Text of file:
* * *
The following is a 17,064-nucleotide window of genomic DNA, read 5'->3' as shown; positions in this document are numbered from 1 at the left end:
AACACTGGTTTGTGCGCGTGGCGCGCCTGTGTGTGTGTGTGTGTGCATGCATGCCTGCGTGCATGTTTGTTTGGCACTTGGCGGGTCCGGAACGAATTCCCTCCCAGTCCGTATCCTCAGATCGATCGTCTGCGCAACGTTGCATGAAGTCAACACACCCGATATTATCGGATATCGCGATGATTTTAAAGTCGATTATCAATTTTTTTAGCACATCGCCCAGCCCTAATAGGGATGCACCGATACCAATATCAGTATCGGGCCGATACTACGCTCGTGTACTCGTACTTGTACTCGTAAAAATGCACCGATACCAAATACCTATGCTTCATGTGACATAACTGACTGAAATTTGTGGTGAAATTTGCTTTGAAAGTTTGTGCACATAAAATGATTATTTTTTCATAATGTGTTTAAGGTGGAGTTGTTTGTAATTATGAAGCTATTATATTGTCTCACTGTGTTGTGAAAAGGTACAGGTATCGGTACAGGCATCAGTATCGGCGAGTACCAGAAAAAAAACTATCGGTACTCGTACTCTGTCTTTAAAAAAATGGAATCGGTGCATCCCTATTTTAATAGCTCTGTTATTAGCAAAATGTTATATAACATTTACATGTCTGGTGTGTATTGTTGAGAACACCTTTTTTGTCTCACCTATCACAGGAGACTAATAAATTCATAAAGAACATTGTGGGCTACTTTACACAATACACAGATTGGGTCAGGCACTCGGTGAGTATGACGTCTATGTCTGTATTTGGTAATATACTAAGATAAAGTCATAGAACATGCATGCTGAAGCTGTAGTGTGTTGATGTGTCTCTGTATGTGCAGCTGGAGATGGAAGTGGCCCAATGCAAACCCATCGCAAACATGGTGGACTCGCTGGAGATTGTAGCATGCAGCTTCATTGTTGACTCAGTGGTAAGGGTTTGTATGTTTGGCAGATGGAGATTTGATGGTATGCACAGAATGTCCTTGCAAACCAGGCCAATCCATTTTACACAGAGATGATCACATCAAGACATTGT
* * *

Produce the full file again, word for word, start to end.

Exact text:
The following is a 17,064-nucleotide window of genomic DNA, read 5'->3' as shown; positions in this document are numbered from 1 at the left end:
AACACTGGTTTGTGCGCGTGGCGCGCCTGTGTGTGTGTGTGTGTGCATGCATGCCTGCGTGCATGTTTGTTTGGCACTTGGCGGGTCCGGAACGAATTCCCTCCCAGTCCGTATCCTCAGATCGATCGTCTGCGCAACGTTGCATGAAGTCAACACACCCGATATTATCGGATATCGCGATGATTTTAAAGTCGATTATCAATTTTTTTAGCACATCGCCCAGCCCTAATAGGGATGCACCGATACCAATATCAGTATCGGGCCGATACTACGCTCGTGTACTCGTACTTGTACTCGTAAAAATGCACCGATACCAAATACCTATGCTTCATGTGACATAACTGACTGAAATTTGTGGTGAAATTTGCTTTGAAAGTTTGTGCACATAAAATGATTATTTTTTCATAATGTGTTTAAGGTGGAGTTGTTTGTAATTATGAAGCTATTATATTGTCTCACTGTGTTGTGAAAAGGTACAGGTATCGGTACAGGCATCAGTATCGGCGAGTACCAGAAAAAAAACTATCGGTACTCGTACTCTGTCTTTAAAAAAATGGAATCGGTGCATCCCTATTTTAATAGCTCTGTTATTAGCAAAATGTTATATAACATTTACATGTCTGGTGTGTATTGTTGAGAACACCTTTTTTGTCTCACCTATCACAGGAGACTAATAAATTCATAAAGAACATTGTGGGCTACTTTACACAATACACAGATTGGGTCAGGCACTCGGTGAGTATGACGTCTATGTCTGTATTTGGTAATATACTAAGATAAAGTCATAGAACATGCATGCTGAAGCTGTAGTGTGTTGATGTGTCTCTGTATGTGCAGCTGGAGATGGAAGTGGCCCAATGCAAACCCATCGCAAACATGGTGGACTCGCTGGAGATTGTAGCATGCAGCTTCATTGTTGACTCAGTGGTAAGGGTTTGTATGTTTGGCAGATGGAGATTTGATGGTATGCACAGAATGTCCTTGCAAACCAGGCCAATCCATTTTACACAGAGATGATCACATCAAGACATTGT